I don’t really have the time to go into a deep dive on Skyward Sword’s level design myself; but Mark Brown gives a decent overview of Skyward Sword’s dungeons in an episode of Boss Keys...


The overworld design though is remarkable as well; in how they blur the lines between dungeon & overworld, in how they eschew the need for obvious landmarking & player funnelling yet you never end up feeling completely lost, in how the various puzzles & challenges you need to accomplish within can be tackled in multiple ways, in how the same environments can be rejigged & repurposed for a variety of different gameplay types, and in how there are just SO MANY different gameplay mechanics/puzzles/challenges packed into every corner of every map!

The best word I can use to describe Skyward Sword’s level design is dense.  There is a ridiculous amount of gameplay & gameplay variety packed into every single map! It’s basically like a 3D Minish Cap (which has a similar approach to its level design; especially with its shortcuts - and what a surprise! Was also directed by the same person!); which too, traded breadth for depth.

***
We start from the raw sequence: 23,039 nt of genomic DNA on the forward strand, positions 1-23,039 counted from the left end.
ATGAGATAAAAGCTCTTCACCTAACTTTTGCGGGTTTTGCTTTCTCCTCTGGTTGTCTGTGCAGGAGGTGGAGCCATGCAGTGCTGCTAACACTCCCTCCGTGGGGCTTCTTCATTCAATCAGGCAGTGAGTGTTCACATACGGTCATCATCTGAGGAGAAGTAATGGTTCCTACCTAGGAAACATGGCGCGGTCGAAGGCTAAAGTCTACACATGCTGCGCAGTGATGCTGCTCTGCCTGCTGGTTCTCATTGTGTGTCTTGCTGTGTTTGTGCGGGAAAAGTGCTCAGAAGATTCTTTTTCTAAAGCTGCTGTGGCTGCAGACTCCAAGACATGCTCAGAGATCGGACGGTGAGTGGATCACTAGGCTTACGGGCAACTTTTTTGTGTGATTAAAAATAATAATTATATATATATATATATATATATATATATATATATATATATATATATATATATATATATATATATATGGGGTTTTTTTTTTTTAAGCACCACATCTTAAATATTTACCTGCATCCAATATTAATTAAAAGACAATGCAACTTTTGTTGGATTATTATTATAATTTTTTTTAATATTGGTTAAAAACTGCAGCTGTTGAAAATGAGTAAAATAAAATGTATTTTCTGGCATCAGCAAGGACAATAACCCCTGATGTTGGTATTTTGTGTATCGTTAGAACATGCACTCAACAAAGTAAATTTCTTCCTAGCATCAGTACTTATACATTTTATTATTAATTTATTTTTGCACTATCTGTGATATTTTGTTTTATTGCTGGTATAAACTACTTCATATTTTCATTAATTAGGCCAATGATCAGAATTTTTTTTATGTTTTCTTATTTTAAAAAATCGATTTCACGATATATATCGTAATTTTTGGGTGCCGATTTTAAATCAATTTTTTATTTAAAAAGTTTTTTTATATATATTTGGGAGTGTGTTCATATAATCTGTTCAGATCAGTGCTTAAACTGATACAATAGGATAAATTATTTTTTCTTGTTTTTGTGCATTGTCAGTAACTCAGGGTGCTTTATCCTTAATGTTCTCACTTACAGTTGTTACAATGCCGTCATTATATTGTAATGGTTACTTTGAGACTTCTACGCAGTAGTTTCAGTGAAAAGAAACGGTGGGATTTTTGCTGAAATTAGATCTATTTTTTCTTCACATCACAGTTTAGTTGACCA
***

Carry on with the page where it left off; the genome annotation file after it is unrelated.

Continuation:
It’s brilliant, the micro level of detail in its level design is staggering! Nothing is placed or designed without purpose in this game.  And it is the exact polar opposite of BOTW in terms of design philosophy.

Edited by Dcubed
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I must have missed the vast majority of the game. Most of what @Dcubed said is a great description of the overworld in Breath of the Wild, loads of detail, lots of stuff to find and discover.

While Skyward Sword felt like the emptiest Zelda overworld I've played.

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There's some dissonance here. I feel Dcubed is talking levels and dumgeon design (which is pretty dang good in SS), while Cube is thinking strictly of the overworld (and that sky is pretty bland, to be fair).